TimeCheck | 2022's Intel Arc graphics cards still look like a massive misfire against Nvidia and AMD's powerhouses
TimeCheck - remembering tech's checkered past
While Intel has indeed been in the GPU-making business for a long time, most GPUs released by Team Blue were low-powered solutions and only suitable for surfing the Web and watching movies. Such chips used to be a part of the motherboard, with the GMA 950 being a good example of what we're talking about here; then, after Core 2 Duo and Core 2 Quad processors were retired and 1st Gen Clarkdale Core i3/i5/i7 processors came to take their place, integrated graphics adapters became an indispensable part of CPUs themselves. Either way, the iGPUs kept being as slow as Intel could get away with and there was little, if any, intention to compete with AMD and Nvidia.
It was only when AMD's mighty Zen 2 processor architecture arrived that Intel started to consider the possibility of changing its tactics. It took the company a couple of years to develop its first proper graphics architecture in many years, Xe. To no one's surprise, the architecture was set to make its debut as integrated graphics first, with proper, powerful graphics cards appearing significantly later. We got our first taste of the latter in H1 2022. Laptop-grade Arc graphics cards were released first; think Intel Arc A350M, A730M, A770M. A couple of months later, desktop-grade parts such as the A380 followed, with initial sales limited to Asia.
It's been a full year. We have since tested a handful of Arc-equipped systems from Medion, Asus, Samsung and other companies. Laptops toting Arc graphics cards were hard to encounter in actual stores in mid-2022; this remains the case today, as the middle of 2023 is inching closer. A brief look at the Steam Survey reveals a similar picture, with Intel's graphics cards conspicuously absent from the list while Nvidia products seem to thrive, more than ever. So, what is going on?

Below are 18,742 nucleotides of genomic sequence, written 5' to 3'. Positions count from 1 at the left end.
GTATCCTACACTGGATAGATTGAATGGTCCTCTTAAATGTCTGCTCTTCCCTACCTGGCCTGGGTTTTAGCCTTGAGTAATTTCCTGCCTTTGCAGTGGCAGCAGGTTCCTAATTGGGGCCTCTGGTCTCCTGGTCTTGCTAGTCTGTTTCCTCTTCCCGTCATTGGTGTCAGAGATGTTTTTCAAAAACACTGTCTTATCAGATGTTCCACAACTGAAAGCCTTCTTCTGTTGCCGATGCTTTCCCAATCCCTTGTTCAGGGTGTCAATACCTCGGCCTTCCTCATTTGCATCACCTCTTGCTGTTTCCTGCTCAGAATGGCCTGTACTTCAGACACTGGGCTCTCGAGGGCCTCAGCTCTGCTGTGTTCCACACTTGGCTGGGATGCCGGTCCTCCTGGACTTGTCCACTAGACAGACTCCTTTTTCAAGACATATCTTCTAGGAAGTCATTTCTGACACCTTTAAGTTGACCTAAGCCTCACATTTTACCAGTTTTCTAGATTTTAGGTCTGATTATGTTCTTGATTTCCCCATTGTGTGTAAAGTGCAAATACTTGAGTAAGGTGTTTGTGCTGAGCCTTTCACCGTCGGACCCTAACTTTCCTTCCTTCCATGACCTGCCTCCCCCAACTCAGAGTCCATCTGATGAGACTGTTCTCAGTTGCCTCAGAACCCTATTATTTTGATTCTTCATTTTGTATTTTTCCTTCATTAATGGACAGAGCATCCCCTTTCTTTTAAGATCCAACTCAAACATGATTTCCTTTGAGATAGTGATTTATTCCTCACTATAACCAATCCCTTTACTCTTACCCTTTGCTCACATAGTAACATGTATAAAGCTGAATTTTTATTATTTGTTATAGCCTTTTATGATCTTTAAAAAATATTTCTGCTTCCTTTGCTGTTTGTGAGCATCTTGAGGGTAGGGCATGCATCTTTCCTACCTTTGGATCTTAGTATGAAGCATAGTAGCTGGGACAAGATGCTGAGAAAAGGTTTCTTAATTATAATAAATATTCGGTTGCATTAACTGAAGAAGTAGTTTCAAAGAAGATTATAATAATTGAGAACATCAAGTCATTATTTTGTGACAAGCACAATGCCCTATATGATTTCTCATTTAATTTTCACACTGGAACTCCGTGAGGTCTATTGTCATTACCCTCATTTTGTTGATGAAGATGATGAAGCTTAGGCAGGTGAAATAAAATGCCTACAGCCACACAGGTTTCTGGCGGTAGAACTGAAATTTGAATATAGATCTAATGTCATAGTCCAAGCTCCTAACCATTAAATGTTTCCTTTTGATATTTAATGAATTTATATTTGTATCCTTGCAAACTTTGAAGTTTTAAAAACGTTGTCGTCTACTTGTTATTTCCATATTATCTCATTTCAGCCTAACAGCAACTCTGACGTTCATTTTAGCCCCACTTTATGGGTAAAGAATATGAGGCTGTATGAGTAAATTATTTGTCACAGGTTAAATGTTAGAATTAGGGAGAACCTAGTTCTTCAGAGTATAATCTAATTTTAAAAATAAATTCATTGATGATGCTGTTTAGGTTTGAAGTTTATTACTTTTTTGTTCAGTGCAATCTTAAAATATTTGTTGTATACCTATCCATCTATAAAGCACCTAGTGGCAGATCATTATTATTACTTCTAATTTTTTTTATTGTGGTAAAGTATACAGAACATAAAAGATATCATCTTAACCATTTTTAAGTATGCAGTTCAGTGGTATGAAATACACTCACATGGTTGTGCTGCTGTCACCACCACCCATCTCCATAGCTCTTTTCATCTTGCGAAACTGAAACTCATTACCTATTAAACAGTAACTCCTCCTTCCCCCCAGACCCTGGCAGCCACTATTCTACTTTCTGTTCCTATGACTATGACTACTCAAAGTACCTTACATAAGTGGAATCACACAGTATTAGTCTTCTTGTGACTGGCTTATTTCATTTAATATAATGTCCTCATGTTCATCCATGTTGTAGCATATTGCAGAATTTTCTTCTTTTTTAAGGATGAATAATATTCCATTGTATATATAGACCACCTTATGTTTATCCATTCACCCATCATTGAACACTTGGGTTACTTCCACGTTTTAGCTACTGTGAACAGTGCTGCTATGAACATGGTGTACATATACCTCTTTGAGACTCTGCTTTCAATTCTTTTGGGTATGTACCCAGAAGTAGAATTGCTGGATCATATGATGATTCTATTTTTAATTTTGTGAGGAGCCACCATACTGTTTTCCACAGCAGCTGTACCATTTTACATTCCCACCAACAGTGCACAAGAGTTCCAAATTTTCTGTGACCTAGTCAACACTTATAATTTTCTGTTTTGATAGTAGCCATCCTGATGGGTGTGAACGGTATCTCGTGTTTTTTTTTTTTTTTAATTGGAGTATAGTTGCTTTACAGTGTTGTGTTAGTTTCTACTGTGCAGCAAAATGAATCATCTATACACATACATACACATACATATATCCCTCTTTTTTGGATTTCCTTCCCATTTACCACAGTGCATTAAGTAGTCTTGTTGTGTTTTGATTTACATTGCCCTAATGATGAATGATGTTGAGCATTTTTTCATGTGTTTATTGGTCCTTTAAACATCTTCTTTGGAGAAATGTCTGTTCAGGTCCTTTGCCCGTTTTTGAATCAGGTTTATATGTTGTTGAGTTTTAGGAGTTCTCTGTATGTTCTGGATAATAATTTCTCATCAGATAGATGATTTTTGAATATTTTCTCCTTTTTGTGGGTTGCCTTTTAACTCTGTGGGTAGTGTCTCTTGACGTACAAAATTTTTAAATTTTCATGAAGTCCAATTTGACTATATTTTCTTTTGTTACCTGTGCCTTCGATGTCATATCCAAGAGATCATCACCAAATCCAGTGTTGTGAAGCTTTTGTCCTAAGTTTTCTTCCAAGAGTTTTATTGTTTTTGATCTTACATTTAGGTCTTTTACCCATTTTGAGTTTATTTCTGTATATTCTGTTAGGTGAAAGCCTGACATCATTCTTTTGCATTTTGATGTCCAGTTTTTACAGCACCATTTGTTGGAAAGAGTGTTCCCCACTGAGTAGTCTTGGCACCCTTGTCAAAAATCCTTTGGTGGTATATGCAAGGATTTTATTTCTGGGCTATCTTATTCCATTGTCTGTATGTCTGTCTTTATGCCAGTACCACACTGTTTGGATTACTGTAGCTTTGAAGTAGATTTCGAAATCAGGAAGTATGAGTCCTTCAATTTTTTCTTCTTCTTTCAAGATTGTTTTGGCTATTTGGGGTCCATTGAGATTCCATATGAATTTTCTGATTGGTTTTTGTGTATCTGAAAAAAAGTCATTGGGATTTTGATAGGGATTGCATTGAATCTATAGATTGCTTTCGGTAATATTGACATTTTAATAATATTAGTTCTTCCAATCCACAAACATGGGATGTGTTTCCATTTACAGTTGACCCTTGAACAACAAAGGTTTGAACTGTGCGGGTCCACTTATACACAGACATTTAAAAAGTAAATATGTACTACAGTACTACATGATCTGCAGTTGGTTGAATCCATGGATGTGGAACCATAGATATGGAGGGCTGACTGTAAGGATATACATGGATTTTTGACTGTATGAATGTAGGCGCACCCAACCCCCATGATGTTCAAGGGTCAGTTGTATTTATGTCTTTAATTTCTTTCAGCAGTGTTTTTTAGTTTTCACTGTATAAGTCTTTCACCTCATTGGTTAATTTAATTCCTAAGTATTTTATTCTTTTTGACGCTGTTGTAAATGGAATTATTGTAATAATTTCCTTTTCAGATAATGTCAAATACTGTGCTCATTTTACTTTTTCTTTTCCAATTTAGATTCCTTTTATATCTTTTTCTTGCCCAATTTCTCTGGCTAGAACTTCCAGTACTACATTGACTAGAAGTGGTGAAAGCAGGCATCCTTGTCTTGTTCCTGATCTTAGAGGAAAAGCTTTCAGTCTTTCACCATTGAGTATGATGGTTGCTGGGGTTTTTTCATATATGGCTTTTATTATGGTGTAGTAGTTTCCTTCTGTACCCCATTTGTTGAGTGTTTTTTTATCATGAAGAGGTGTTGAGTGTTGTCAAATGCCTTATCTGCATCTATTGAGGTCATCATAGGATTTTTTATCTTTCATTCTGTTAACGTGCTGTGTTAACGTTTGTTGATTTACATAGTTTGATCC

Mighty hardware, underwhelming software
Arc graphics cards promised to deliver a lot of perks for the money. The entry-level Arc A380, for example, had 6 GB of video memory, DP 2.0 support for 8K TV compatibility, ray tracing support, full AV1 codec support and more than enough firepower to throw the gauntlet down to the Radeon RX 6400 and GeForce GTX 1650 (Desktop) for a similar or even smaller amount of cash. (The modern video codec support was especially important, given Nvidia and AMD chose to cut it out of their low-end offerings.) Like most Arc graphics cards, the A380 looked very impressive on paper - as long as one chose to trust 3DMark benchmarks, at least.
Reality begged to differ. Much like its higher-end brethren, the A380 proved to be slower than the competing AMD and Nvidia cards in most games; if playing with certain technologies off (we are looking at you, Resizable BAR), the Arc would become slower than entry-level graphics cards released in 2016. Worse still, some games would exhibit significant issues, which was to be expected as most game studios only have the budget to optimize their products for Nvidia graphics cards. The lower-than-desired quality of Intel's drivers was to blame, too, to an extent.
Gamers took notice. The apparent lack of interest forced Intel to make a commitment to improve its drivers, resulting in subsequent claims of significantly improved performance (in particular, DX9 performance) that TechSpot was quick to refute. Intel may yet be able to up its game - reducing the prices significantly would be one way to do that. For now, however, first-generation discrete graphics cards from Intel are niche products that only true fans of the company will be able to fully appreciate. Perhaps the second generation will be able to turn things around for Intel.